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Beer Reviews

Beer Connoisseur Reviews Abita Amber

Judge’s Review: 93 Rating – Abita Amber Lager by Abita Brewing Co.

Abita Amber Lager by Abita Brewing Co. was judged against the 2015 BJCP guidelines for category 2B International Amber Lager.  

Amber lagers owe their provenance to the Vienna style first brewed by Anton Dreher in 1840s Austria. They combined the crispness of the emerging lager family with a deeper amber color characteristic of English ales, and carried a noted toasty-nutty profile from the use of kilned malts, which were processed like pilsner malt but then finished in the oven for a slightly amber-brown color. Over the years the style has ebbed and flowed, and other variants like Märzen (richer and maltier) and International and Mexican (lighter, crisper) have become established. The International style is noted for relative reserved flavors and modest body, but good balance between malt structure and sweetness and a dry, lightly-hopped finish. In some cases the flavors have toasty notes; in others some obvious caramel character is present. In others, the beers lack any amber malt-derived flavors at all, and get their color from processed malt coloring agents. The best are smooth, very well balanced and have a lovely light melanoidin-led toasty richness that is fleeting in the late palate. 

The beer is presented at 43oF and served in a tall and narrow German stange — perfect for evaluating relatively soft-charactered lagers. The appearance is a light amber color (~7 SRM) with bright but not brilliant clarity and a lovely off-white and moussy cap of foam that exhibits excellent stand.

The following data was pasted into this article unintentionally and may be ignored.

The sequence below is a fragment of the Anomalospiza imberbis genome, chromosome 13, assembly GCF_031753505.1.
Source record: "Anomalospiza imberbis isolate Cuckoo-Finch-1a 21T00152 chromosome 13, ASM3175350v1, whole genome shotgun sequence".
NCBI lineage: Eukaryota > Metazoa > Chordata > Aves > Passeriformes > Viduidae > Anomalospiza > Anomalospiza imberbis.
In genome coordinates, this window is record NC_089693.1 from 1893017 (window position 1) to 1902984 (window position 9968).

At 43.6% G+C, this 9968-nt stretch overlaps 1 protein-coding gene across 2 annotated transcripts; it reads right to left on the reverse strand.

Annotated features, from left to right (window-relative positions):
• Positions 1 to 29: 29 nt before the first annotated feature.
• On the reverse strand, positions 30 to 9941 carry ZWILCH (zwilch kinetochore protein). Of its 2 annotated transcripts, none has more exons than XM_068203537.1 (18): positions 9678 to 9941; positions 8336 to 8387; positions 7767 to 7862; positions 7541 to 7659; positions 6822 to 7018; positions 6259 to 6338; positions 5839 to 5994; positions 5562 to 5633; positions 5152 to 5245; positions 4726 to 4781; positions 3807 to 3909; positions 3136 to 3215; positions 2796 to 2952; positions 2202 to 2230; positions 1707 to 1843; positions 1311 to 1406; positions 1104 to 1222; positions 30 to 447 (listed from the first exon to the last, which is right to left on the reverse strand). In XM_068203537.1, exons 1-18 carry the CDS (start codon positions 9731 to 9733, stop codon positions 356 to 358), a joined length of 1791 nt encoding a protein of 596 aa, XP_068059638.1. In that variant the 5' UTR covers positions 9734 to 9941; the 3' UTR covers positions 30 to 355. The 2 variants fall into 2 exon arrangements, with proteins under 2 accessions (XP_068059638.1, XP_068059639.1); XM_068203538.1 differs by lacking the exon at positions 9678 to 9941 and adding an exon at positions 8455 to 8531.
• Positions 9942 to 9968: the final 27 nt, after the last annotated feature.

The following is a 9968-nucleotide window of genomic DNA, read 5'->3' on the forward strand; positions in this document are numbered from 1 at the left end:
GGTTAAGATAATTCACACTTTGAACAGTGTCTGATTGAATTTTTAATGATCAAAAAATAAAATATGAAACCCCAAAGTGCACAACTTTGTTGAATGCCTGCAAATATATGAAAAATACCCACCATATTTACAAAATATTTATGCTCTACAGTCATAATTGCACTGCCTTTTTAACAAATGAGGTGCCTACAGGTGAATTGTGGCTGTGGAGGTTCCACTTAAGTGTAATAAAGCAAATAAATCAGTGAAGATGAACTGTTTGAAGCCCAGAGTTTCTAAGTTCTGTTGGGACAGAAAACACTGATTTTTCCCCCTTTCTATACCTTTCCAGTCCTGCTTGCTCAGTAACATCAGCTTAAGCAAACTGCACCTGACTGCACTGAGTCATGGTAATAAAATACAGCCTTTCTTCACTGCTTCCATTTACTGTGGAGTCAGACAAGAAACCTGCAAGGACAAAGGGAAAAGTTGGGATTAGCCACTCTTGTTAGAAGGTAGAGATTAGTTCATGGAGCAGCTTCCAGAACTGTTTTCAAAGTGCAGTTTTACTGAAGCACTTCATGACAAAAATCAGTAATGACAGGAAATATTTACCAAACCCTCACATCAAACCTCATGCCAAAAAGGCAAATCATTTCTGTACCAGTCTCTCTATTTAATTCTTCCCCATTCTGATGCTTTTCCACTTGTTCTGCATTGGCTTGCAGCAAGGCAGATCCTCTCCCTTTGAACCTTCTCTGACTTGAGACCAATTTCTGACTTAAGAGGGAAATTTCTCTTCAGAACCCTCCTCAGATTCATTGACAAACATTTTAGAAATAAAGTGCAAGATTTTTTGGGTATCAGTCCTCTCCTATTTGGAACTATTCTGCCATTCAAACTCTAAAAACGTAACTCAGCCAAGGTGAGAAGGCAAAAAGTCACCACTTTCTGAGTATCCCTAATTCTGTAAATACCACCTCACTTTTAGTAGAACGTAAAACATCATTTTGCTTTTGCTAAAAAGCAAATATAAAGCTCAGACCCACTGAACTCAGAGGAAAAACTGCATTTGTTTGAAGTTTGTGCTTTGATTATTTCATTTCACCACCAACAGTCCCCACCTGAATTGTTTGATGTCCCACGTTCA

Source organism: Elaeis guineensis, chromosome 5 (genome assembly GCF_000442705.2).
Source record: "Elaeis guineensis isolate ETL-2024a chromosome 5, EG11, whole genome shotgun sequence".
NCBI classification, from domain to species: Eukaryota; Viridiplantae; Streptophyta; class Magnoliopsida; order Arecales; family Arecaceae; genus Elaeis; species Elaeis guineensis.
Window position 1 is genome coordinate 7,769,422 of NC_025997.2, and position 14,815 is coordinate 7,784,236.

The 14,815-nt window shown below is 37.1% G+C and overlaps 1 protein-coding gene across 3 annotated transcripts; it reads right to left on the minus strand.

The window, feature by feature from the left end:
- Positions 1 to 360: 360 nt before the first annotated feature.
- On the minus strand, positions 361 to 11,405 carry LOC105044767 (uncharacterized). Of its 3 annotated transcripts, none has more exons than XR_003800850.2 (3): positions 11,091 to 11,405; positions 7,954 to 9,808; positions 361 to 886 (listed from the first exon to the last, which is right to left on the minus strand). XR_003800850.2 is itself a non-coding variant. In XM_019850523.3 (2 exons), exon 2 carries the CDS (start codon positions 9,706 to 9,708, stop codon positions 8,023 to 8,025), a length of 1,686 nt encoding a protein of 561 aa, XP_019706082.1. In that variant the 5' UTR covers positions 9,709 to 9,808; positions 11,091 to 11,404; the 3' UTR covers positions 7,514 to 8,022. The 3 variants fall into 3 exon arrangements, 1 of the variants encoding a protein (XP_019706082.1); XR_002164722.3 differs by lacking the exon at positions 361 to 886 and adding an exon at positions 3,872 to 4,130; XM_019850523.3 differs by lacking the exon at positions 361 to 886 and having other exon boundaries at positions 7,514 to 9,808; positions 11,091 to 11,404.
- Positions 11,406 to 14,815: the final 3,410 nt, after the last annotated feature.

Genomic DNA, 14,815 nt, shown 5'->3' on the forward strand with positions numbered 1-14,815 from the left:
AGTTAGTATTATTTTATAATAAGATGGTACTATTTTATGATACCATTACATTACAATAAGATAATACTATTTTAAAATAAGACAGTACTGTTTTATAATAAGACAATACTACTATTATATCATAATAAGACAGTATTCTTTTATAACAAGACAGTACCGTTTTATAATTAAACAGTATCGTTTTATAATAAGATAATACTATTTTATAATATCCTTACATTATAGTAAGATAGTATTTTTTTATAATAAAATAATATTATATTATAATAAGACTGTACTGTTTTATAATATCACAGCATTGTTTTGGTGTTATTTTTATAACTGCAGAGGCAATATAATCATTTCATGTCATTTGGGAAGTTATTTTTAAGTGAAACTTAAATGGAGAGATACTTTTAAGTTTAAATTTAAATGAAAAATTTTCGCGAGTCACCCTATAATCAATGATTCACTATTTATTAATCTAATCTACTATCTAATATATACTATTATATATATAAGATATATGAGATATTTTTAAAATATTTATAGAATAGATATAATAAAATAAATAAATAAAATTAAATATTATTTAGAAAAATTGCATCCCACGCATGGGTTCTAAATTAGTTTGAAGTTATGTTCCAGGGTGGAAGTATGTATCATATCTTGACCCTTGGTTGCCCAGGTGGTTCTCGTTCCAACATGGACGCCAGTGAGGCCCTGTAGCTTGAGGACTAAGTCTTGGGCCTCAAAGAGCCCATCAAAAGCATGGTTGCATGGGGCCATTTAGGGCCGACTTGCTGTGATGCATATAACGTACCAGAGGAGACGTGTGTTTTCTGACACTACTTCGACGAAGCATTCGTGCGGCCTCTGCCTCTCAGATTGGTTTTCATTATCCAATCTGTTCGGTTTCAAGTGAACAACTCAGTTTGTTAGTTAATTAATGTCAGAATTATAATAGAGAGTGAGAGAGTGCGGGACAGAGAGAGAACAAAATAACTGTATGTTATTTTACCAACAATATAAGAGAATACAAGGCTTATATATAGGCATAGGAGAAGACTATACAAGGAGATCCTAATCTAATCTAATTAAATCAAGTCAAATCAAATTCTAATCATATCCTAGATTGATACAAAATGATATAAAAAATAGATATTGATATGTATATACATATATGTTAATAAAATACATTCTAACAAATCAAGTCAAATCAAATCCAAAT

The aroma is very light and soft, with hints of caramel and a lovely light dry-herbal hop note. Overall the nose is soft, dry and beery with just a hint of honey-caramel sweetness. The flavor profile starts crisp and malty with a reserved low bitterness estimated at 15-17 units; the mid-palate flavors present a distinct low-color caramel malt angle and a nice spicy-herbal hop note characteristic of continental varieties like Spalter and Hallertau Tradition. The balancing act between the malt character, the reserved bitterness and the light but apparent hop flavor are very nicely played against each other. The finish is dry with a light lingering toastiness. Carbonation is high, body is medium-low and there is no astringency evident.

Overall the beer is refreshing and crisp, with notes of malt richness leaning to low lovibond caramel malt, with a reserved and delicate German hop character in a tight and dry package. It is extremely drinkable and would work both to slake a hot day’s thirst as well as complement a rich meal on a cool evening.  I am not sure why, because it’s not a common meal for me, but the idea of pairing this beer with a rich and fatty Bavarian Pork Knuckle has popped into my brain, and is very appealing. Not because the beer is overtly Germanic, but its light richness seems the perfect counterpoint to lifting the heaviness of the meat-fat-breading off the palate. Apparently, I am hungry (for German food, no less!).  In any event, this beer is an excellent example of the style, and deserves credit for its balance and elegant light flavors.  

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